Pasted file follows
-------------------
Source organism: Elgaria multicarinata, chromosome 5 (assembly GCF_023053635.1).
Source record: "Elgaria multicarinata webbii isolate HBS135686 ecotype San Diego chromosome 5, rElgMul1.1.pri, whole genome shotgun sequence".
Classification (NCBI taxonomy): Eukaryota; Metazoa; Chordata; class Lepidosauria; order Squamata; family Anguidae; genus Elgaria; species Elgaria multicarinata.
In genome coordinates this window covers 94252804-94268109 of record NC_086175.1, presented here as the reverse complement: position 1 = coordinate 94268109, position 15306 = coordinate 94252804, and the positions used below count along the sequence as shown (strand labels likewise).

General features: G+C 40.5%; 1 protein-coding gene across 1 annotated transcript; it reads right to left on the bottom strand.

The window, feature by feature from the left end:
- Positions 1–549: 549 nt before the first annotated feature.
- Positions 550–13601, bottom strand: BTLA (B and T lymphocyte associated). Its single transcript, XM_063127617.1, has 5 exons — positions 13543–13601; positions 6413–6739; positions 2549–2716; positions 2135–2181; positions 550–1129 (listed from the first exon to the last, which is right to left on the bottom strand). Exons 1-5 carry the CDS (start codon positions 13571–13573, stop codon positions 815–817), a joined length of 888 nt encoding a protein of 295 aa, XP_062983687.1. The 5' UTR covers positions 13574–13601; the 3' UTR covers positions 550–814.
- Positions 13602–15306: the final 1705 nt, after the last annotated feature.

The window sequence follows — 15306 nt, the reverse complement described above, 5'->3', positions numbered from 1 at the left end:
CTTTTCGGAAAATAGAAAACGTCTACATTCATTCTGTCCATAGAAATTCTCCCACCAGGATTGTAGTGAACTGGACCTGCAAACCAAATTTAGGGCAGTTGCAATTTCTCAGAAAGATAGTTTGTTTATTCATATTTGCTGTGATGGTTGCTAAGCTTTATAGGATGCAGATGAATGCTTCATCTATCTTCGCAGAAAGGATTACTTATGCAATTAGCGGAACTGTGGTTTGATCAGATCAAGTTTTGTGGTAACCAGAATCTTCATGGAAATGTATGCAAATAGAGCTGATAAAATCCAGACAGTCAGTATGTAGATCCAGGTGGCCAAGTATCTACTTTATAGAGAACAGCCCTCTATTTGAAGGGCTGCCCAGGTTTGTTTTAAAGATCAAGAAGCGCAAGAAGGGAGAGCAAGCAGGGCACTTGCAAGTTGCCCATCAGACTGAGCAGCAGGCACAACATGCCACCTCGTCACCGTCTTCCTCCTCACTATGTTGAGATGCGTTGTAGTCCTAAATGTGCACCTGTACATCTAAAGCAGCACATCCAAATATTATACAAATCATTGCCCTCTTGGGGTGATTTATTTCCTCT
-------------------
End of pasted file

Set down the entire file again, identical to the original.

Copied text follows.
Source organism: Elgaria multicarinata, chromosome 5 (assembly GCF_023053635.1).
Source record: "Elgaria multicarinata webbii isolate HBS135686 ecotype San Diego chromosome 5, rElgMul1.1.pri, whole genome shotgun sequence".
Classification (NCBI taxonomy): Eukaryota; Metazoa; Chordata; class Lepidosauria; order Squamata; family Anguidae; genus Elgaria; species Elgaria multicarinata.
In genome coordinates this window covers 94252804-94268109 of record NC_086175.1, presented here as the reverse complement: position 1 = coordinate 94268109, position 15306 = coordinate 94252804, and the positions used below count along the sequence as shown (strand labels likewise).

General features: G+C 40.5%; 1 protein-coding gene across 1 annotated transcript; it reads right to left on the bottom strand.

The window, feature by feature from the left end:
- Positions 1–549: 549 nt before the first annotated feature.
- Positions 550–13601, bottom strand: BTLA (B and T lymphocyte associated). Its single transcript, XM_063127617.1, has 5 exons — positions 13543–13601; positions 6413–6739; positions 2549–2716; positions 2135–2181; positions 550–1129 (listed from the first exon to the last, which is right to left on the bottom strand). Exons 1-5 carry the CDS (start codon positions 13571–13573, stop codon positions 815–817), a joined length of 888 nt encoding a protein of 295 aa, XP_062983687.1. The 5' UTR covers positions 13574–13601; the 3' UTR covers positions 550–814.
- Positions 13602–15306: the final 1705 nt, after the last annotated feature.

The window sequence follows — 15306 nt, the reverse complement described above, 5'->3', positions numbered from 1 at the left end:
CTTTTCGGAAAATAGAAAACGTCTACATTCATTCTGTCCATAGAAATTCTCCCACCAGGATTGTAGTGAACTGGACCTGCAAACCAAATTTAGGGCAGTTGCAATTTCTCAGAAAGATAGTTTGTTTATTCATATTTGCTGTGATGGTTGCTAAGCTTTATAGGATGCAGATGAATGCTTCATCTATCTTCGCAGAAAGGATTACTTATGCAATTAGCGGAACTGTGGTTTGATCAGATCAAGTTTTGTGGTAACCAGAATCTTCATGGAAATGTATGCAAATAGAGCTGATAAAATCCAGACAGTCAGTATGTAGATCCAGGTGGCCAAGTATCTACTTTATAGAGAACAGCCCTCTATTTGAAGGGCTGCCCAGGTTTGTTTTAAAGATCAAGAAGCGCAAGAAGGGAGAGCAAGCAGGGCACTTGCAAGTTGCCCATCAGACTGAGCAGCAGGCACAACATGCCACCTCGTCACCGTCTTCCTCCTCACTATGTTGAGATGCGTTGTAGTCCTAAATGTGCACCTGTACATCTAAAGCAGCACATCCAAATATTATACAAATCATTGCCCTCTTGGGGTGATTTATTTCCTCT